“In the first week it often happens that we will be tempted to discouragement or rejection by thoughts about our unworthiness before God, to a despair about the costs of such a loving response…” [10]10 S.E. 

Ignatius developed a daily pattern of seven hours prayer, assisting people who came for advice and for the rest of the day devoting his thoughts to God, reflecting on his prayer and reading. On resting at the end of the day, wonderful insights came to him, and his sleep was interrupted. Pondering this he concluded that he had given enough time in conversation with God and his sleep was necessary and the illuminations were not from the Good Spirit.  

“…we may well be tempted so to prolong the period of prayer that soon we find ourselves responding to the consolations more than to God. At such times, the observance of the set hour is a safeguard…” [13]13 S.E. 

One day he found himself invited by a vision of meat to break his resolution not to eat meat and his confessor rightly suggested he might examen if he was being tempted. Ignatius recognised that God was teaching him though this experience.  

The most important qualities in the person who enters into these exercises are openness, generousity and courage towards their Creator and Lord, offering all their will and liberty”.   

Another time he had a vision of the Holy Trinity. The consolations or joy afterward were great and continued whenever he prayed to the Blessed Trinity. 

Also, through a vision he was given understanding of how God had created the world. He received many consolations and visions during this time and was given fruitful insights for others and gained strength. Ignatius gave up his rigorous penances and began to trim his hair and nails.  

One day on the way to St Paul’s church near Manresa he sat on the bank of the Cardoner, gazing at the deep waters. “While seated there the eyes of his soul were opened. His mind was enlightened on many subjects, spiritual and intellectual” (Autobiography) Such was the clarity of knowledge that everything appeared to him in a new light, with a magnitude not equalled in the total of his life.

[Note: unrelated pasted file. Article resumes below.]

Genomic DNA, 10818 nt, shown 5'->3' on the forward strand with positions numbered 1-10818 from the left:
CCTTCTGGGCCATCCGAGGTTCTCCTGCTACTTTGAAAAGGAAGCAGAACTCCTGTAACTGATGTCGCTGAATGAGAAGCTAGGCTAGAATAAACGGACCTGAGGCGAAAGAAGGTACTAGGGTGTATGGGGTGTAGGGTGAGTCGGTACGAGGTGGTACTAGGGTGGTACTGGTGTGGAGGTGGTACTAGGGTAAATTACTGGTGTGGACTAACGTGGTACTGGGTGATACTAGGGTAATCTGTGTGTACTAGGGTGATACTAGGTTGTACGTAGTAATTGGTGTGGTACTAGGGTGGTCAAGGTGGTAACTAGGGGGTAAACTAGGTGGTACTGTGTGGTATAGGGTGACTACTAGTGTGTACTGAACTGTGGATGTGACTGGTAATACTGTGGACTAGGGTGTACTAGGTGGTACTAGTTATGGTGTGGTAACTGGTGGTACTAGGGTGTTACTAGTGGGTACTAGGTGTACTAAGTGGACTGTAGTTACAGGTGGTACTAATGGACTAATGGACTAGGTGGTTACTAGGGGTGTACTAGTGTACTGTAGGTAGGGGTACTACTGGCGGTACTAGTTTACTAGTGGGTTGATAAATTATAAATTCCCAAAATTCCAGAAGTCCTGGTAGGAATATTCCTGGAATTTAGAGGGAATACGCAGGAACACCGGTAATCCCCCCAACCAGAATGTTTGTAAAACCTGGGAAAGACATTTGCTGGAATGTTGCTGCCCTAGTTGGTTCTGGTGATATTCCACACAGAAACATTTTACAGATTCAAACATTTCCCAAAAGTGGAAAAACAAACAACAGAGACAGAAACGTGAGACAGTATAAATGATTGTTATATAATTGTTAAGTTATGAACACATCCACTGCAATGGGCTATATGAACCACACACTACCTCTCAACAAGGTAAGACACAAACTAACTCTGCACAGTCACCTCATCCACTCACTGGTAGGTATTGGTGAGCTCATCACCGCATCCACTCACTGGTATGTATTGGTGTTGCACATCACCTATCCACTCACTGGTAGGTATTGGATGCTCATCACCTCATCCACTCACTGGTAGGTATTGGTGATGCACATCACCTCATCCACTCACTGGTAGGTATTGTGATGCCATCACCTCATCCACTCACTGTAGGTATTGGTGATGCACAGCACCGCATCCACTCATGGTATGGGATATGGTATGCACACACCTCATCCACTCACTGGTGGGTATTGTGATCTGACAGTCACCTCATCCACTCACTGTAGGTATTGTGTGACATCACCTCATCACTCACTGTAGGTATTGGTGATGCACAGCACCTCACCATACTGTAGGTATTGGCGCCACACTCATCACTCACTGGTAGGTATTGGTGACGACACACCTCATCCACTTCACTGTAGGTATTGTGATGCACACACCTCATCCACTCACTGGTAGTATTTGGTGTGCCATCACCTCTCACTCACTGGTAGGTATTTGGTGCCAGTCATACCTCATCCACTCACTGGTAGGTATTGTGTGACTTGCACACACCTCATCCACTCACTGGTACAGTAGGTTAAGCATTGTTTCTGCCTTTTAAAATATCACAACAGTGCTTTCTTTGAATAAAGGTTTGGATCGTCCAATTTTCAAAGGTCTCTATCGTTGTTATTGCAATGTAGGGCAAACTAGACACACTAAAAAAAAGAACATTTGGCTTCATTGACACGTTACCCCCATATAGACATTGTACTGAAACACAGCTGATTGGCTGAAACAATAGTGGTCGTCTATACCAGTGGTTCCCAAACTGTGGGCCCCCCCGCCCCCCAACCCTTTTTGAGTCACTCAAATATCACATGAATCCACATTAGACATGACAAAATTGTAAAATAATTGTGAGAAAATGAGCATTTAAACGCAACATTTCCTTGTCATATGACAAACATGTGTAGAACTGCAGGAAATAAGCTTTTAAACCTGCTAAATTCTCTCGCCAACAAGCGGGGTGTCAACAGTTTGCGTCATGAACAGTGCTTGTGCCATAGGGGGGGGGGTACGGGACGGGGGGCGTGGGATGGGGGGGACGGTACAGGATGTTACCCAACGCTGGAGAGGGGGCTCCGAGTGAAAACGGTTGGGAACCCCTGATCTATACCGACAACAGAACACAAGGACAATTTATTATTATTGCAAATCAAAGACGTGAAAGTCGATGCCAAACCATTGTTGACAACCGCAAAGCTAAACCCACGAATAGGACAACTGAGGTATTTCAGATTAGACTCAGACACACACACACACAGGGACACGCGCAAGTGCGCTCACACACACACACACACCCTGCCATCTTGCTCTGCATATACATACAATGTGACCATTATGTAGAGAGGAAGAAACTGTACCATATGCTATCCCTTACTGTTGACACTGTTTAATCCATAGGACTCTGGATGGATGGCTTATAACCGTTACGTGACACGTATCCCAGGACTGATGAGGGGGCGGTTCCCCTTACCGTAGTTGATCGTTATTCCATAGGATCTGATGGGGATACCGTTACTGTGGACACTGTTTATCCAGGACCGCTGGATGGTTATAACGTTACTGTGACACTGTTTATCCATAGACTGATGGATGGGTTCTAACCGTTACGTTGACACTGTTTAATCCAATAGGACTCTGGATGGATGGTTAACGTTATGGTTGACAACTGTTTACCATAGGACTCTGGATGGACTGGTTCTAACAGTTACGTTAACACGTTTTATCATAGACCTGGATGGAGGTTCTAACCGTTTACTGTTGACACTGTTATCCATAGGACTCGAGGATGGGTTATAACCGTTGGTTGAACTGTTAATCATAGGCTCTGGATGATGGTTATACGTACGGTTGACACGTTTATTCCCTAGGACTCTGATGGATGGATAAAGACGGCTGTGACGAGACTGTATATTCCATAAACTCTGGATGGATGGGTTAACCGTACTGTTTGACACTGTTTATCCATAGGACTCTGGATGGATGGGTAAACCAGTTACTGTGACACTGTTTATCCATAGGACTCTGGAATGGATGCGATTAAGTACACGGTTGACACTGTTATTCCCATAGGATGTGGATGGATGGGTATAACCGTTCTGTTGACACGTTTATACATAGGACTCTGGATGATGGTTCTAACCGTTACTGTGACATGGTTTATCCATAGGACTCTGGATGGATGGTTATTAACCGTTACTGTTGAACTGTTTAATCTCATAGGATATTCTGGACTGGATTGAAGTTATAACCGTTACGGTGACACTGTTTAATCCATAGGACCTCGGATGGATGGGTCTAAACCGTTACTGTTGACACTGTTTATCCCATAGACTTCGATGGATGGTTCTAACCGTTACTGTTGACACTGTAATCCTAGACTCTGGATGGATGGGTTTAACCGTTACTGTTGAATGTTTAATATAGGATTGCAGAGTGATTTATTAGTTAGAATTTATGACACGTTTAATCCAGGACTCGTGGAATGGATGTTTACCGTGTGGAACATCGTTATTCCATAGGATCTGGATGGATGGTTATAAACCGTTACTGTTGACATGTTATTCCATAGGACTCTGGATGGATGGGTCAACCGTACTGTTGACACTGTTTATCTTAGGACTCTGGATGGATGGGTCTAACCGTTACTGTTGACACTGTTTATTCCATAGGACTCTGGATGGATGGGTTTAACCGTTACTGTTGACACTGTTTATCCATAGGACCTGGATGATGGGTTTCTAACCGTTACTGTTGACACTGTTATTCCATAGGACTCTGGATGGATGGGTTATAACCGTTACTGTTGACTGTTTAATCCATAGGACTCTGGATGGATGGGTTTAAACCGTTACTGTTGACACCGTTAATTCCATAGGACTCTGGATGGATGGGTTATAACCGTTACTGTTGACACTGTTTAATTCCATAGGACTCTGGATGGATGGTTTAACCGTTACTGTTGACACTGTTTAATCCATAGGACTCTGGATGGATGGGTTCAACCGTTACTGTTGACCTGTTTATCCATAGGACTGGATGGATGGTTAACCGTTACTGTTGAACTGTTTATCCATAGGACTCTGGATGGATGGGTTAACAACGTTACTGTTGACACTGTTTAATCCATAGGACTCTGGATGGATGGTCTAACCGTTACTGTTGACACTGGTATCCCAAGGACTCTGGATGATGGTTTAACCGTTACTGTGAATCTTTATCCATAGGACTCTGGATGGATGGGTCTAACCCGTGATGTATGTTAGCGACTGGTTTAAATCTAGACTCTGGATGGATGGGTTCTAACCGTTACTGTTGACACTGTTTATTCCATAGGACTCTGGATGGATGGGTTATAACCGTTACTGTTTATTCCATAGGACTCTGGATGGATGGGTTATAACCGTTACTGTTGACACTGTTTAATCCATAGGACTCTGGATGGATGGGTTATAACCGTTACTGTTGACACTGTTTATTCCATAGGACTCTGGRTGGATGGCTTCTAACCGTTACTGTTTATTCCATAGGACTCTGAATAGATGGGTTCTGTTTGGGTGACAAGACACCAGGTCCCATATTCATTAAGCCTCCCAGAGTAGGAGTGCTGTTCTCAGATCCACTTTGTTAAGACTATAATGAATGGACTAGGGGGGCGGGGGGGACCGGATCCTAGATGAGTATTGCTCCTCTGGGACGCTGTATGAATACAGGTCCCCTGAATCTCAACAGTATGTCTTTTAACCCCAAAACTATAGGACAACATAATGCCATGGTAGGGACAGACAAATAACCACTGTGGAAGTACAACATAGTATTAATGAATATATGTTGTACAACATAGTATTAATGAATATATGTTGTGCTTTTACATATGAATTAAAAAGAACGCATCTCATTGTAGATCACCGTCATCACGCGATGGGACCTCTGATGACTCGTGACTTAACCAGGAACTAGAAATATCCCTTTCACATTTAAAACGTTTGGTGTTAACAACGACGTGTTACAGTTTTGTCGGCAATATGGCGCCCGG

He was from that point on a changed person with new understanding and discernment. A recurring apparition was now recognised as not from God and shooed away with his staff. 

Spiritual Consolation…when we find ourselves so on fire with the love of God that we can freely give ourselves over to God and there is no competition with any human person or any created thing. Rather we begin to see everything and everyone in the context of God, the Creator and Giver of all good gifts.” [316] S.E. 

Give me only your love and your grace. That is enough for me.” [234]4 S.E. 


Resources: The Autobiography of St. Ignatius; Draw me into your Friendship, The Spiritual Exercises (S.E.), David L Fleming, SJ; Monserrat Series, drawings on paper, Kerry Holland.

Thank you to Kerry Holland for this contribution to our Erromeria Pilgrimage. Kerry is an artist and Ignatian Spiritual Director who gives the Spiritual Exercises with the JISA Faber team in Brisbane. She facilitates an Art and Justice Project in her parish. With her husband, Kerry delights in their adult children and young grandchildren.